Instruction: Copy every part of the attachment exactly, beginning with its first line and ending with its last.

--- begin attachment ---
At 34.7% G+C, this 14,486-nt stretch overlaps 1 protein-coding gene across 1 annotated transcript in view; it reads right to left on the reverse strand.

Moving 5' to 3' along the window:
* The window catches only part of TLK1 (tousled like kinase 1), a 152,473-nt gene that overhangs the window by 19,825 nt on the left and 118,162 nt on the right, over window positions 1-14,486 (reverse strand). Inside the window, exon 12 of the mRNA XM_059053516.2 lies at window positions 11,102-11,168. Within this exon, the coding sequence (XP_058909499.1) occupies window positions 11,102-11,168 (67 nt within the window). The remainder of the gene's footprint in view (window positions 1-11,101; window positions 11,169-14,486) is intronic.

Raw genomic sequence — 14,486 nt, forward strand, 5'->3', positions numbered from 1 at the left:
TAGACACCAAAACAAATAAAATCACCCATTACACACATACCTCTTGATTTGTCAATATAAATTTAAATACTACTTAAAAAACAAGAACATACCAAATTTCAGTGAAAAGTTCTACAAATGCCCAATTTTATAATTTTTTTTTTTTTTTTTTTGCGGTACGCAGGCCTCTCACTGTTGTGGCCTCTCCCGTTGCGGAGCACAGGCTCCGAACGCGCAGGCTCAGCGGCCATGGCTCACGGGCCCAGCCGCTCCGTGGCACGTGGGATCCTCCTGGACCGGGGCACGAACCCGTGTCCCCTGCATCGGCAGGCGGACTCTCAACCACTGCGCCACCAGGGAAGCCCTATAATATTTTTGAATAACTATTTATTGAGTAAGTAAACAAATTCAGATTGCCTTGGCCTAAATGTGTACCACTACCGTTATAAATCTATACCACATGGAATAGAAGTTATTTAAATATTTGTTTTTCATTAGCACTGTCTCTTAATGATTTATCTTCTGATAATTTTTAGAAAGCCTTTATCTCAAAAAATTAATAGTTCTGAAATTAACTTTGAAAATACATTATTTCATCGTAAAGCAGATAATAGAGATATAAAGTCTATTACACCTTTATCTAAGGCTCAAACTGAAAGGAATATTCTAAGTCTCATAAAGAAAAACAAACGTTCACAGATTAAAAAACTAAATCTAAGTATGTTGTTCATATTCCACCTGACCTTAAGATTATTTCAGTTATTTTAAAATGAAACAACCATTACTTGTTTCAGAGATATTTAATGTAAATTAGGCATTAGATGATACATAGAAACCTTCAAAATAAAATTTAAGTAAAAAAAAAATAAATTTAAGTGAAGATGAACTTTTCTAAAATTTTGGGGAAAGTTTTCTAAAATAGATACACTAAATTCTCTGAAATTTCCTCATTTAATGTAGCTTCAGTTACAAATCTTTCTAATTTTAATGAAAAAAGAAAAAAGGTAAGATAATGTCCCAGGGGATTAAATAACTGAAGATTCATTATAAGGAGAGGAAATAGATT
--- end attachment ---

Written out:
At 34.7% G+C, this 14,486-nt stretch overlaps 1 protein-coding gene across 1 annotated transcript in view; it reads right to left on the reverse strand.

Moving 5' to 3' along the window:
* The window catches only part of TLK1 (tousled like kinase 1), a 152,473-nt gene that overhangs the window by 19,825 nt on the left and 118,162 nt on the right, over window positions 1-14,486 (reverse strand). Inside the window, exon 12 of the mRNA XM_059053516.2 lies at window positions 11,102-11,168. Within this exon, the coding sequence (XP_058909499.1) occupies window positions 11,102-11,168 (67 nt within the window). The remainder of the gene's footprint in view (window positions 1-11,101; window positions 11,169-14,486) is intronic.

Raw genomic sequence — 14,486 nt, forward strand, 5'->3', positions numbered from 1 at the left:
TAGACACCAAAACAAATAAAATCACCCATTACACACATACCTCTTGATTTGTCAATATAAATTTAAATACTACTTAAAAAACAAGAACATACCAAATTTCAGTGAAAAGTTCTACAAATGCCCAATTTTATAATTTTTTTTTTTTTTTTTTTGCGGTACGCAGGCCTCTCACTGTTGTGGCCTCTCCCGTTGCGGAGCACAGGCTCCGAACGCGCAGGCTCAGCGGCCATGGCTCACGGGCCCAGCCGCTCCGTGGCACGTGGGATCCTCCTGGACCGGGGCACGAACCCGTGTCCCCTGCATCGGCAGGCGGACTCTCAACCACTGCGCCACCAGGGAAGCCCTATAATATTTTTGAATAACTATTTATTGAGTAAGTAAACAAATTCAGATTGCCTTGGCCTAAATGTGTACCACTACCGTTATAAATCTATACCACATGGAATAGAAGTTATTTAAATATTTGTTTTTCATTAGCACTGTCTCTTAATGATTTATCTTCTGATAATTTTTAGAAAGCCTTTATCTCAAAAAATTAATAGTTCTGAAATTAACTTTGAAAATACATTATTTCATCGTAAAGCAGATAATAGAGATATAAAGTCTATTACACCTTTATCTAAGGCTCAAACTGAAAGGAATATTCTAAGTCTCATAAAGAAAAACAAACGTTCACAGATTAAAAAACTAAATCTAAGTATGTTGTTCATATTCCACCTGACCTTAAGATTATTTCAGTTATTTTAAAATGAAACAACCATTACTTGTTTCAGAGATATTTAATGTAAATTAGGCATTAGATGATACATAGAAACCTTCAAAATAAAATTTAAGTAAAAAAAAAATAAATTTAAGTGAAGATGAACTTTTCTAAAATTTTGGGGAAAGTTTTCTAAAATAGATACACTAAATTCTCTGAAATTTCCTCATTTAATGTAGCTTCAGTTACAAATCTTTCTAATTTTAATGAAAAAAGAAAAAAGGTAAGATAATGTCCCAGGGGATTAAATAACTGAAGATTCATTATAAGGAGAGGAAATAGATT